Evaluation of incidental testicular dose with thermoluminescence dosimetry during prostate radiotherapy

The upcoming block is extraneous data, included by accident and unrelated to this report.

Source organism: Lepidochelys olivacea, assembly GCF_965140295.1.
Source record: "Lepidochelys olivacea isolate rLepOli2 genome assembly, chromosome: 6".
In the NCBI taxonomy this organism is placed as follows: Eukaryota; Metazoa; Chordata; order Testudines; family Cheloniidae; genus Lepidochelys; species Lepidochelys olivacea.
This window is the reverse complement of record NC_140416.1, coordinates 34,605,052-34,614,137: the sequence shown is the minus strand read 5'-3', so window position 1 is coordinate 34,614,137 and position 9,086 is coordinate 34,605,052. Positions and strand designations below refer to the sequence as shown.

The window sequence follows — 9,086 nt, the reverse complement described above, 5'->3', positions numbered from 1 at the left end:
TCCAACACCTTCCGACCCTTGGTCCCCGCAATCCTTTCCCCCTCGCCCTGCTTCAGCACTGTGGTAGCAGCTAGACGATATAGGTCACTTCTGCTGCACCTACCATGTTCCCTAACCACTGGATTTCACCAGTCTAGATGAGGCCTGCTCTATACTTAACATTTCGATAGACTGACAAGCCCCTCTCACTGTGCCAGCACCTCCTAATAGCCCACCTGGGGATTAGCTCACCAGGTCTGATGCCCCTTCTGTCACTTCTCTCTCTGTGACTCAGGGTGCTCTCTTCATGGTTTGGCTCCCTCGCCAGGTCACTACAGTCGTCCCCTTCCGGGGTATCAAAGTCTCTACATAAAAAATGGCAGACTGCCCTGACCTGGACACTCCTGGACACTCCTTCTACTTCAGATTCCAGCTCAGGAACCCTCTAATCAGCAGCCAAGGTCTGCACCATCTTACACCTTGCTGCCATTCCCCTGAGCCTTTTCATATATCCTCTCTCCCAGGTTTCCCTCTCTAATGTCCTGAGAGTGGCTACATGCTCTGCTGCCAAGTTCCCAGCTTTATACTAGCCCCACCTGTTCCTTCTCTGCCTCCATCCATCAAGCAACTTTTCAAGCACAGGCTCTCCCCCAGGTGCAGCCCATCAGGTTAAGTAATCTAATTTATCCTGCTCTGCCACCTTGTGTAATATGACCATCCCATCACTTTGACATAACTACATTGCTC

The aim of this study was to investigate incidental testicular doses during intensity modulated radiation therapy (IMRT) in patients treated with prostate radiotherapy only (PORT) and whole pelvis radiotherapy (WPRT). A total of 34 prostate cancer patients with intermediate and high risk were included in this prospective study. Each patient in the intermediate risk group received a total of 78 Gy in 39 fractions for prostate and seminal vesicles. In patients in the high risk group, 2 Gy daily fraction dose for pelvic lymphatics was given to 50 Gy, and then 78 Gy was given to prostate and seminal vesicles volumes. Treatment plans were created for all patients using the IMRT technique with 6MV. Testicular doses were measured for WPRT and PORT by thermoluminescence dosimetry (TLD) detectors placed on testis surface. Testicular doses measured for WPRT and PORT were compared. The isocenter to testicular distance for WPRT and PORT was 16.83-cm (13.20 to 18.80-cm) and 11.15 cm (9.10 to 13.00-cm), respectively. The mean testicular dose measurements of TPS and TLD per fraction during PORT were 2.41 cGy (1.95 to 3.60 cGy) and 3.70 cGy (2.80 to 5.10 cGy), respectively (p = 0.00). In WPRT irradiation, mean testicular dose values of TPS and TLD per fraction were measured as 3.85 cGy (2.00 to 5.70 cGy) and 5.85 cGy (4.25 to 7.55 cGy), respectively (p = 0.00). The cumulative mean scattered dose for PORT irradiation of 78 Gy in 39 fractions was 144.30 cGy. The mean cumulative dose received by the testis for the high-risk prostate patient was 228.15 cGy. There was a significant difference in testicular dose between WPRT and PORT irradiation. Testicular doses decreased significantly with increasing isocenter-testis distance. Incidental testicular dose during prostate radiotherapy can be significantly detrimental to spermatogenesis. Therefore, the testicles should be contoured as an organ at risk for the estimation of absorbed doses. The use of in vivo dosimetry is recommended for accurate measurement of testicular dose in radiotherapy of prostate cancer for men desiring continued fertility.


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